While it is envisioned that numerous embodiments of the present invention are particularly well-suited for computerized systems, nothing in this document is intended to limit the invention to such embodiments. On the contrary, as used herein the term “computer system” is intended to encompass any and all devices capable of storing and processing information and/or capable of using the stored information to control the behavior or execution of the device itself, regardless of whether such devices are electronic, mechanical, logical, or virtual in nature.
Overview of the Data Reliability System (DRS)
For several embodiments of the present invention, the data reliability system (DRS) is a thread that maintains and repairs the database in the background, and thereby guards the general health of the database file system (DBFS). FIG. 2 is a block diagram illustrating the structure of the DRS in the DBFS. In the figure, an operating system 202 providing operating system level services to a plurality of applications 212, 214, and 216, comprises a DBFS 222 logically coupled to a persistent data store 232. The operating system 202 further comprises a DRS 242 which is invoked 244 by the DBFS 222 whenever a page error 240 from among a plurality of pages 234, 236, and 238 in the persistent data store 232 is discovered, and the DRS 242 then performs repair operations in response to the page error 240.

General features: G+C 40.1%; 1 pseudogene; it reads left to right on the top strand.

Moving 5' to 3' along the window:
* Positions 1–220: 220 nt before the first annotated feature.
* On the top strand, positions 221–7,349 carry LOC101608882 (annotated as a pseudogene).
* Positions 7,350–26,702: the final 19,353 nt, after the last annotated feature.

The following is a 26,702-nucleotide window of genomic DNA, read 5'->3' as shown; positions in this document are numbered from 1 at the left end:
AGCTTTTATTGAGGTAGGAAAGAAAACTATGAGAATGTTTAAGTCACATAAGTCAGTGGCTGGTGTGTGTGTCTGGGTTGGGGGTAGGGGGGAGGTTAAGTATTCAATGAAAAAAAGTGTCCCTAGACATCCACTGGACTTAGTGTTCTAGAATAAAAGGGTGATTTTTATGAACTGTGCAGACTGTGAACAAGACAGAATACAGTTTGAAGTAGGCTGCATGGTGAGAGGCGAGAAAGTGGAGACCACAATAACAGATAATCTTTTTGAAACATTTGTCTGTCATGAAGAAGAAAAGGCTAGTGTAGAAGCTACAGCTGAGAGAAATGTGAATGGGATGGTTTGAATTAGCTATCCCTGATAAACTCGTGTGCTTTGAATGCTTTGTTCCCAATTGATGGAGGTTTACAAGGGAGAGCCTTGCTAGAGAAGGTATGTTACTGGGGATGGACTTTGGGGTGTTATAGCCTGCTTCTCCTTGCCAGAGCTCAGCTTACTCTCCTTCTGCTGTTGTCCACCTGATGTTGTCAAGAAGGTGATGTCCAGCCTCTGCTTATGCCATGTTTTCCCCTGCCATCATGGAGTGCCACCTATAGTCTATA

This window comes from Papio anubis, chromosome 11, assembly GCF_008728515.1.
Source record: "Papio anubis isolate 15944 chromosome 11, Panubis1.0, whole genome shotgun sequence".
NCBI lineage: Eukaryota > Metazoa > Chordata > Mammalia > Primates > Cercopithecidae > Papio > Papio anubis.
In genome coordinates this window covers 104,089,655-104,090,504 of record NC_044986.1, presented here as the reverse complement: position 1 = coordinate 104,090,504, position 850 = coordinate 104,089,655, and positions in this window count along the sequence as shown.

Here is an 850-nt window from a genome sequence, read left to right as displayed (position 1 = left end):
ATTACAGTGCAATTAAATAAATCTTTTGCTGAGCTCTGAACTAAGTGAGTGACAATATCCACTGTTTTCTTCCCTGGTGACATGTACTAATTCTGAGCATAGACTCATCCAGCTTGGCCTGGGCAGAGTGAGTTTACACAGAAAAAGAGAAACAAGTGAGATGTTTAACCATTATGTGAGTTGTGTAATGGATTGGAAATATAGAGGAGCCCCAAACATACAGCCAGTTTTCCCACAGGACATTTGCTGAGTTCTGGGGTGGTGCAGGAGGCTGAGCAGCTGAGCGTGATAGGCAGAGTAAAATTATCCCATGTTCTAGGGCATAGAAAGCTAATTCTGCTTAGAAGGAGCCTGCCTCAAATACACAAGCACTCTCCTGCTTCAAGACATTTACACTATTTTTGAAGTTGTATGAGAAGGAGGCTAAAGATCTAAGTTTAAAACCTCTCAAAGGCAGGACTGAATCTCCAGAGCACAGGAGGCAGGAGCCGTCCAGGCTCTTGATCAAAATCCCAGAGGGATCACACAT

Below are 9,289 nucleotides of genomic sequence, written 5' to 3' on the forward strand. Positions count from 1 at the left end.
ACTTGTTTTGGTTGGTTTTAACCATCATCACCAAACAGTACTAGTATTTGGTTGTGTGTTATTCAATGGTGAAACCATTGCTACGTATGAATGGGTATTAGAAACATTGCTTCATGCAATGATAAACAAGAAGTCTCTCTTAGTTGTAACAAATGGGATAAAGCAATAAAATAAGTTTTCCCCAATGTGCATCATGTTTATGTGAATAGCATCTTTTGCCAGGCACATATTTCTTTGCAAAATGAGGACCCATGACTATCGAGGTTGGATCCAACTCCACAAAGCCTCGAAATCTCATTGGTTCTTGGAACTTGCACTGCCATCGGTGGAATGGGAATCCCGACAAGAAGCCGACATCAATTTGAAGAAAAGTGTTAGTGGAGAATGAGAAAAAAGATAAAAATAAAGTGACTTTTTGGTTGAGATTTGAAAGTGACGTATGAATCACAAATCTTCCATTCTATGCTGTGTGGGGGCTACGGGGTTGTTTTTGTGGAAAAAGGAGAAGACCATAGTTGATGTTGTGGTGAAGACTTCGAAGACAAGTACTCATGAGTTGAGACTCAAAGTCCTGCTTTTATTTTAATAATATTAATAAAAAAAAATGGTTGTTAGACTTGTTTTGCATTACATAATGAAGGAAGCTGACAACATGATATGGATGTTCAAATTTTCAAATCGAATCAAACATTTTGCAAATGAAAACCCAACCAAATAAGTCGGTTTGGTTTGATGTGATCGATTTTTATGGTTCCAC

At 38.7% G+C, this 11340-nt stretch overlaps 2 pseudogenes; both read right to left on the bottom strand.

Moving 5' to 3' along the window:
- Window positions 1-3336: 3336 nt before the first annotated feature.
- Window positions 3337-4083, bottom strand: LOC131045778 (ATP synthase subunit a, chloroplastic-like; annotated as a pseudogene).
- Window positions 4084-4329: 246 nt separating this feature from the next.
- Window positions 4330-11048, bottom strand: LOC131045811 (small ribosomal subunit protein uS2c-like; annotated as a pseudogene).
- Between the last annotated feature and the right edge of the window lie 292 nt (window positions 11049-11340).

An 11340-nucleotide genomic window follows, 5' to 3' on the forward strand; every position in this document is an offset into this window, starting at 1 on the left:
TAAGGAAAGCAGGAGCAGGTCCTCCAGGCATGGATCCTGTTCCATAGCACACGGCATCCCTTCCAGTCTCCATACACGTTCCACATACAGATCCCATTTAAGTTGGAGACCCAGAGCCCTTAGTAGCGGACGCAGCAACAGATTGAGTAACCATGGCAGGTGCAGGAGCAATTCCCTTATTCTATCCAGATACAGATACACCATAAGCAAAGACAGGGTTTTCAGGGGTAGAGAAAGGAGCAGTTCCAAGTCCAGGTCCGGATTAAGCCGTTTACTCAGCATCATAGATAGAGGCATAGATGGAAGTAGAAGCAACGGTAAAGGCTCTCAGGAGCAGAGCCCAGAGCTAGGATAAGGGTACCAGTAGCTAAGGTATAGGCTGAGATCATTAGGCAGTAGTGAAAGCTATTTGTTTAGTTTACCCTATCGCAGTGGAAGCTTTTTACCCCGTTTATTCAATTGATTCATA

For various embodiments of the present invention, the DRS may comprise the following features: (1) responding and correcting data corruptions at a page level for all page types; and (2) attempting a second level of recovery (rebuild or restore) for: (a) index page corruptions (clustered and non-clustered); (b) data page corruptions; and (c) page corruptions in the log file. Certain embodiments of the present invention further comprise specific functionality for the DRS, including but not limit to: (i) handling repair/restore data corruption cases; (ii) improving the reliability and availability of the system; and (iii) keeping a DRS error/event history table for a skilled third party to troubleshoot database or storage engine problems if necessary.